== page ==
Electricity in Uganda
It was almost dinner time when the lights went out. “Nooooooooooooooo!” Before you knew it, the only light in the room was coming from my iPad. When the electricity goes out in the day, it’s annoying. But at night, it’s a real pain in the butt.
The World Bank says that when my parents first visited Uganda in 2004, 1 in 10 Ugandans had electricity. In 2016, that number was up to 1 in 4. A few days before I finished writing this there were rumors that the government intentionally shut off the electricity to prevent people from hearing/seeing a political rival to the president appear on TV. Nighttime black outs can be tough if you are not prepared.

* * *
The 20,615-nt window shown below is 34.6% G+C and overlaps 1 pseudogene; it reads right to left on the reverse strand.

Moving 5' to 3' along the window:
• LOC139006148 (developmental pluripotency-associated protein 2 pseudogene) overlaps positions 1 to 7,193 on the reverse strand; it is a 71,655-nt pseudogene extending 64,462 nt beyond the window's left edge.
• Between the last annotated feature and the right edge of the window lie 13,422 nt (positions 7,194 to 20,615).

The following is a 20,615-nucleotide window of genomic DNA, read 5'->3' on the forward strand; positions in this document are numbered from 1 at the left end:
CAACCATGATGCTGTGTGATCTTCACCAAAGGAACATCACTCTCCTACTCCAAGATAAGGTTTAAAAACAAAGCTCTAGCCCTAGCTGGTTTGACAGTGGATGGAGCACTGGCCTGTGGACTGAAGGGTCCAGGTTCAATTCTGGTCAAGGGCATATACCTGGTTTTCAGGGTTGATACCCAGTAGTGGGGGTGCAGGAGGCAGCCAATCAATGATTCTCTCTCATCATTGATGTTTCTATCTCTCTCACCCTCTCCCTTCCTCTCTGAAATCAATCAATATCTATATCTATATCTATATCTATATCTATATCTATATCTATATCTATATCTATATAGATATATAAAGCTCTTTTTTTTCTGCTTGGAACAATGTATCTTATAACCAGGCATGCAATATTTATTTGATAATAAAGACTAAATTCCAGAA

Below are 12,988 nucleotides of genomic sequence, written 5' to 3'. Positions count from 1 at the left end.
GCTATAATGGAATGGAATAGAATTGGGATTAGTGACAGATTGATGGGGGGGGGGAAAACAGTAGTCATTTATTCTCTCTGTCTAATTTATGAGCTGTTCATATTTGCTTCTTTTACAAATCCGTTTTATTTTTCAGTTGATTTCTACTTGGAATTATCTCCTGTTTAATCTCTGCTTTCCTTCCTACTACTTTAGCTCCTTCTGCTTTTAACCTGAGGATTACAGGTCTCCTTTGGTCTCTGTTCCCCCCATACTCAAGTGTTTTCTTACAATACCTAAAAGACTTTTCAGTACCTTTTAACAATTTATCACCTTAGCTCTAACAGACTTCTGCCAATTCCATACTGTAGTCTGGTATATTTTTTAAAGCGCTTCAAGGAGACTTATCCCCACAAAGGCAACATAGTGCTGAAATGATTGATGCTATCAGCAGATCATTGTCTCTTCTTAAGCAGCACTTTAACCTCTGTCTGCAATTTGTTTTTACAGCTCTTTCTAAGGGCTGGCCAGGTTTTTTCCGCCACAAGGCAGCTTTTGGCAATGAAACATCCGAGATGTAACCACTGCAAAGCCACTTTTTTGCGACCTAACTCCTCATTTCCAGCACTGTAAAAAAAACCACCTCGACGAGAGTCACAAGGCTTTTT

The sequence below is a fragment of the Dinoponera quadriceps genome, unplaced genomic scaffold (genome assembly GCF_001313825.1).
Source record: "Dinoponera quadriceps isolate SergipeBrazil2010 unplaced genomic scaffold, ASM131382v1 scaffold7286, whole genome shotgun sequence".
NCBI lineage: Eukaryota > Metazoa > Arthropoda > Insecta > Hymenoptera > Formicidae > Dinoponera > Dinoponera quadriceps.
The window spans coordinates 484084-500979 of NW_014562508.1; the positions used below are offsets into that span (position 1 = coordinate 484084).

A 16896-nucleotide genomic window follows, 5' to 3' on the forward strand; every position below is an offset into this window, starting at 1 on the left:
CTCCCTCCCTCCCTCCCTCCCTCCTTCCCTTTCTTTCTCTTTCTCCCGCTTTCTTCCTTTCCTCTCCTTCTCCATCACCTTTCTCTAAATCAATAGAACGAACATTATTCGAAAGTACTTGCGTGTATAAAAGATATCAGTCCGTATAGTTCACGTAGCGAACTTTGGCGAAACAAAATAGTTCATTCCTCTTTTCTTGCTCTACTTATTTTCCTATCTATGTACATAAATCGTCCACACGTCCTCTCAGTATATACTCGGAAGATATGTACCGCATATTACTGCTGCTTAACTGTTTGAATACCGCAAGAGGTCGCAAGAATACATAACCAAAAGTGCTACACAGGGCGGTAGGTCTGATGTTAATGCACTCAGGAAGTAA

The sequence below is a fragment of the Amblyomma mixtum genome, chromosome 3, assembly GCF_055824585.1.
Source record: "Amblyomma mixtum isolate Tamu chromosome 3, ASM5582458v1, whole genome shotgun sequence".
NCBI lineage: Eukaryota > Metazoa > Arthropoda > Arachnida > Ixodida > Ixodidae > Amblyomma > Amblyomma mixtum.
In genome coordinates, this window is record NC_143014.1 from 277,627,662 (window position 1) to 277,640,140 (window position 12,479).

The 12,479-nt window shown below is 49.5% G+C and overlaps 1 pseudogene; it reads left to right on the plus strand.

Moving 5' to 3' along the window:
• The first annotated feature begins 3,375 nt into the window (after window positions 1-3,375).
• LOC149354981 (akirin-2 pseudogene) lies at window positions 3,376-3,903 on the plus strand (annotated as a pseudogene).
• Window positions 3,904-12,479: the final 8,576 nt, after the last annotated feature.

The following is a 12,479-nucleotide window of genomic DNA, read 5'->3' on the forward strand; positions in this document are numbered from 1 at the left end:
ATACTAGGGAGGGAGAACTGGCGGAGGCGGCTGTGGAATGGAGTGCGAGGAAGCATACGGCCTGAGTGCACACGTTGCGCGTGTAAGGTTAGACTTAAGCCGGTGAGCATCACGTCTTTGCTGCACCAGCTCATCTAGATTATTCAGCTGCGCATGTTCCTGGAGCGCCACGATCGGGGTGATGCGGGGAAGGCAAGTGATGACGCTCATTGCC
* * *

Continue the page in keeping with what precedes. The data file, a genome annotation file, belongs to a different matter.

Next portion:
When our lights went out we stumbled around in the dark, finishing our preparations for dinner. My parents turned on their phones as flashlights because we didn't have any candles. We tried to make the best of our predicament.
“At least we’re not using up any Kilowatt hours,” said Dad. “And we are getting a small taste of how most Ugandans live.” Dad played some Jazz music on a battery powered speaker, and it should have been a relaxing meal. Unfortunately darkness didn’t bring out the best in us kids. Voices rose. Kids quarreled. One sibling went to their room in tears. Another siblings declared, "I'm homesick!"
I, however, think this "lights out" idea has amazing potential and I recommend that your family shut off your lights at dinner sometime. With candles it could be very relaxing, and it’s good to get off electricity. Through thick and thin we made it though. Now I think it’s time to say, “Lights Out!”